When people see our African Pygmy Hedgehog Hynee, they are captivated at seeing a hedgehog as a pet. We spent some time looking into keeping a pygmy hedgehog before we chose to go down the route of buying one.
Do African Pygmy Hedgehogs make good pets? African Pygmy Hedgehogs are good pets because they are hypoallergenic so good for people with pet allergies, easy to look after, require very little attention from their owners, eat cheap food, only need a running wheel for exercise and their cages are reasonably priced.
We’ve compiled a list below on why we think pygmy hedgehogs are good pets and why they may not be suitable for some people as they are indeed different from many common pets people have and this may not be appealing to all.
1. Pygmy Hedgehogs are hypoallergenic
The main reason we decided on getting an African Pygmy hedgehog was because of my daughter’s allergies, with other pets like cats and dogs she would get an instant reaction, leading to itching and rashes.
However, when she first handled a pygmy hedgehog there was no reaction and there’s never been a reaction since. She holds the hedgehog most nights and he sits in her hands, so she has a lot of contact with him, even so, she doesn’t exhibit any signs of reaction to him.
The main reasoning for this lack of reaction is the pygmy hedgehog is considered to be hypoallergenic. Other pets like cats and dogs produce a lot of dander and pygmy hedgehogs produce hardly any dander, and it’s this dander which is associated with allergic reactions, as the more dander present, the more likelihood of a reaction in some people.
Dander is very small flakes of dead skin occurring on the body as opposed to dandruff, which are very small flakes of dead skin occurring on the scalp. Dander occurs in pets with fur and feathers but the amount of dander an animal produces varies considerably.
Pygmy hedgehogs produce very little dander and this is believed to be the main reason why they may not cause as many allergies compared to other pets.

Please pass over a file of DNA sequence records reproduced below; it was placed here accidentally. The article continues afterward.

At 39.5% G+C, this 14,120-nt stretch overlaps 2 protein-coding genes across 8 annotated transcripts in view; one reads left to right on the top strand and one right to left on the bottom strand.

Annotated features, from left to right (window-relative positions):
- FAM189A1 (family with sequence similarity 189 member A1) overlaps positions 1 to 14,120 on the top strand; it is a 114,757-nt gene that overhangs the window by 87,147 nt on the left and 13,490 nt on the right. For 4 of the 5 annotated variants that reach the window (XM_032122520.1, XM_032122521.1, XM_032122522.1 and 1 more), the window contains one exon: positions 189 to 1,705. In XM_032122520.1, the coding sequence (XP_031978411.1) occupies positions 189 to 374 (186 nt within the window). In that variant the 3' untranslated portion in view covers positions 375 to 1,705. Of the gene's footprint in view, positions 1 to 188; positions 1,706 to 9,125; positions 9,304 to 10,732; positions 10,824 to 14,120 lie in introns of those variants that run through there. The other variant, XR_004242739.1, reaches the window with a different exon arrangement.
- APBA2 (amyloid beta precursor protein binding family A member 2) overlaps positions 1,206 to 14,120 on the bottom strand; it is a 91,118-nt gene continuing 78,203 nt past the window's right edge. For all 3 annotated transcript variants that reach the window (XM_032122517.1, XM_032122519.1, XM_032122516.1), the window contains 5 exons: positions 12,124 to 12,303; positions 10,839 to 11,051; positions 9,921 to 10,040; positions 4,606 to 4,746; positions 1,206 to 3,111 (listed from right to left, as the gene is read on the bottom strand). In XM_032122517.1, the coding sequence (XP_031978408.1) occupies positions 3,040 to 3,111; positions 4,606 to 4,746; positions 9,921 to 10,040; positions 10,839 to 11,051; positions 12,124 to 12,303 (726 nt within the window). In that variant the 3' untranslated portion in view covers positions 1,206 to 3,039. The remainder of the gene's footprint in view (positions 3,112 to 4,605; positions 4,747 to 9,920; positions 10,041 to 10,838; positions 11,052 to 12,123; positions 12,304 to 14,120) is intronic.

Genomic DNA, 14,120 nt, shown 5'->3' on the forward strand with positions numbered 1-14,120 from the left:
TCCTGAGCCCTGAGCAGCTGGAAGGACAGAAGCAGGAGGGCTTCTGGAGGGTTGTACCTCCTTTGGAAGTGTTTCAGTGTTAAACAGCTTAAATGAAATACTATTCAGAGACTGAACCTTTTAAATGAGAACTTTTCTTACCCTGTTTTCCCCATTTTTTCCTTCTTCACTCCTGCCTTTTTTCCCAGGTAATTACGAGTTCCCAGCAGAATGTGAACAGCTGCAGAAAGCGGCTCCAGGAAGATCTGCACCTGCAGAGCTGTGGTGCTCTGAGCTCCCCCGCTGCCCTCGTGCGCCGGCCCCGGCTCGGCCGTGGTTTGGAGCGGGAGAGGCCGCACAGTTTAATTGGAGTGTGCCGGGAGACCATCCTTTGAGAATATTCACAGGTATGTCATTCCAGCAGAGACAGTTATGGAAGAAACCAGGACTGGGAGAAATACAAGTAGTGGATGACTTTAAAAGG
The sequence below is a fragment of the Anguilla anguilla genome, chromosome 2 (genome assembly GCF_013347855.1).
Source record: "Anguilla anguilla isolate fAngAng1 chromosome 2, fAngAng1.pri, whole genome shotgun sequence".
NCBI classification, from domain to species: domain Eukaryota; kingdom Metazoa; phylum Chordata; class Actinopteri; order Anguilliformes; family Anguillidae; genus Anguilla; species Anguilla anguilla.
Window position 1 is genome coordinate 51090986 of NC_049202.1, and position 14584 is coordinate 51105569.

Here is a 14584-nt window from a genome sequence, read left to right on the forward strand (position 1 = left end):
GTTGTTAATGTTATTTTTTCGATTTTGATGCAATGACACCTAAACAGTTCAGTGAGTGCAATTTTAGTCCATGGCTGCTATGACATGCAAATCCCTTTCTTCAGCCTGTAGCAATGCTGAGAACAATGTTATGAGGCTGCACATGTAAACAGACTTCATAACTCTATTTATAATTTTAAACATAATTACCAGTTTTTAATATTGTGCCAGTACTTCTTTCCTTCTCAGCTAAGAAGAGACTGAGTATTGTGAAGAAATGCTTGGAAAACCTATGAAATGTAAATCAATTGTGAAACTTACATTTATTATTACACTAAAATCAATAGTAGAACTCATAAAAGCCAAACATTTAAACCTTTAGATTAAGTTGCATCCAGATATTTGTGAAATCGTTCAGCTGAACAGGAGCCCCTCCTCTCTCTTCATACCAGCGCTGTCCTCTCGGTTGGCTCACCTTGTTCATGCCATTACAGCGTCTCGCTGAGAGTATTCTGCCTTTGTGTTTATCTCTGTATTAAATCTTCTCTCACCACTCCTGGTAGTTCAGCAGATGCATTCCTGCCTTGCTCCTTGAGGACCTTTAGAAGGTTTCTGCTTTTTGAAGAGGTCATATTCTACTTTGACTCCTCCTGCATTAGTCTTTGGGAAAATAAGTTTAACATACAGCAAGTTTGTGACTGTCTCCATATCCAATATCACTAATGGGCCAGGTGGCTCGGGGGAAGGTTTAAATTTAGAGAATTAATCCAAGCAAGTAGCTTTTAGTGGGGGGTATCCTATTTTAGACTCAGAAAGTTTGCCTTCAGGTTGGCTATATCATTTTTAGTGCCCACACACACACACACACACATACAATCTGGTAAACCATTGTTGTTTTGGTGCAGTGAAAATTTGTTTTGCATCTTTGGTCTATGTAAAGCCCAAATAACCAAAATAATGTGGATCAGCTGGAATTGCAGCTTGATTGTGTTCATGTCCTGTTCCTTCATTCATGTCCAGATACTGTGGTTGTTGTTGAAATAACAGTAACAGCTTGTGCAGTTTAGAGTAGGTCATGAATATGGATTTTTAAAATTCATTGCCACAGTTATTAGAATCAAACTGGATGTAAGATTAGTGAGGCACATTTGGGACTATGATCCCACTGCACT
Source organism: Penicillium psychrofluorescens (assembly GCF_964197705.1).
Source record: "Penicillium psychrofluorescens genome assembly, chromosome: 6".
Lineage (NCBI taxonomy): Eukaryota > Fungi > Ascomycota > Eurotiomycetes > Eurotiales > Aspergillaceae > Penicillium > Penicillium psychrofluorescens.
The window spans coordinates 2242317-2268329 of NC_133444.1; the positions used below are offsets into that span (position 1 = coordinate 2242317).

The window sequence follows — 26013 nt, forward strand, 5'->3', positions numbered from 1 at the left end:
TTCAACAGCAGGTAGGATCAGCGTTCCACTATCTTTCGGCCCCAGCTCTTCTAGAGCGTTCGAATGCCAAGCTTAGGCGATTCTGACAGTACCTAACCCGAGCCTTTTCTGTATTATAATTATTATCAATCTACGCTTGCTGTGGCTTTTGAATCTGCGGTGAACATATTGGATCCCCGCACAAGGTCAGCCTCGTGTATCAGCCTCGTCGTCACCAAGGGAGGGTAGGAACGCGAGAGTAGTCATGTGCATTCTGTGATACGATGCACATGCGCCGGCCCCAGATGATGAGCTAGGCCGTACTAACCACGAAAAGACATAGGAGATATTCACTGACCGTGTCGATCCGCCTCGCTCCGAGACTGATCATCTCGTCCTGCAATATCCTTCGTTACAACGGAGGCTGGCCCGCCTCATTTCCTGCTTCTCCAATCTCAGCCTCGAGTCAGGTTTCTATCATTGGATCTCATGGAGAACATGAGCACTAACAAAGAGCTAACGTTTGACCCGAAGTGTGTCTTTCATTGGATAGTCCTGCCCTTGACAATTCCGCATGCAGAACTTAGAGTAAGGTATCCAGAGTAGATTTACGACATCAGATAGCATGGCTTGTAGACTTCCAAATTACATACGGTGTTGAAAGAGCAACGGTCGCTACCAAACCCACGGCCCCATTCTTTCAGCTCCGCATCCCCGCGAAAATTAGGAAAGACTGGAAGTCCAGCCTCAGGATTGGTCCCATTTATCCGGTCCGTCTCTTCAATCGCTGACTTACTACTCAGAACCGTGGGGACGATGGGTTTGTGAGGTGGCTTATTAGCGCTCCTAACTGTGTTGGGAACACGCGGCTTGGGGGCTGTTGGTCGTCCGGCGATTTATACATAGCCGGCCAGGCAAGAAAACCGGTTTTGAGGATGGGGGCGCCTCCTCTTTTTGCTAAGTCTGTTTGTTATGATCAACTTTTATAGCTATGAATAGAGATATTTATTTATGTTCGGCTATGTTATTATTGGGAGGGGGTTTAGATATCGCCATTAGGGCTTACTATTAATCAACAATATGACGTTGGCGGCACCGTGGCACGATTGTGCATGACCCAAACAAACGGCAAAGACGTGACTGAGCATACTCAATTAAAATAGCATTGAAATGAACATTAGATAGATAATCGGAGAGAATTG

Some people can show no allergy to pygmy hedgehogs but show an allergic reaction to their poop or urine, which has ended up on their fur. So when the pygmy hedgehog is picked up there’s a reaction as there’s contact with remnants of their poop and pee from their fur.
2. Easy to look after
African pygmy hedgehogs are solitary animals and don’t need as much human contact as other pets. As long as they have space, a dark place to sleep (and hide), an exercise wheel, a few toys, quality food and clean water, there’s not much more looking after them.
Every night we put in a few cat biscuits in his feeding bowl and change the water in his drinking bowl, so it’s fresh and clean each night. That’s it, he’ll wake up and eat little, run on his running wheel, eat and drink a little and repeat, till he’s tired and wants to go to bed.
They need space, a minimum of 3 feet by 2 feet with more being better. A large-sized cage or vivarium should be adequate to provide them with the space they need to forage. The cage size needs to take into consideration what other items are in the cage, like their housing, exercise wheel, feeding & drinking bowls and even if a litter tray.
Most of the time they will be asleep in their house, we have a plastic igloo to house our hedgehog Hynee.
Leave alone for a few days
We have friends with a dog and see the stress they go through trying to find somewhere to accommodate him when they are getting ready to go on holiday. We don’t have the same issue on short trips as we can leave Hynee alone for a few days, as long as there are a spare water bowl and enough food, he’s fine.
Anything longer than a few days, like our recent trip to Vegas, we had to leave him with a good friend of ours. When they look after Hynee, they take him out of his cage every night and let him roam around.
This is reassuring for my daughter Jinnee as she always worries Hynee doesn’t get enough stimulation and doesn’t want him to be by himself for the duration. For me, this isn’t a worry as they are solitary creatures but sometimes putting someone’s mind at ease is more important.
It’s vital to appreciate there are laws about the protection of animals that could mean leaving an animal by itself is an offence. As the animal could be considered to be in danger so it makes sense to check whether there’s any such law or restriction where you live before deciding to leave the pygmy hedgehog home alone.
3. Are affectionate when tamed
If you want a pet you can cuddle like a cat or a dog then pygmy hedgehogs may not be a good choice for you. Don’t get me wrong pygmy hedgehogs are capable of being affectionate in their own way but this takes time.
My daughter Jinnee spent a lot of time building a bond with Hynee, to the point now where when she picks him up, he is relaxed in her hand and is totally calm. Sometimes making a chirping purring sound for contentment. He’ll sometimes put his head down and fall asleep.
Other times Jinnee will rub his belly fur and he will be totally content, so even though pygmy hedgehogs have spikes they can still give you a cuddle with only a small area spike free area which is their underside to cuddle with.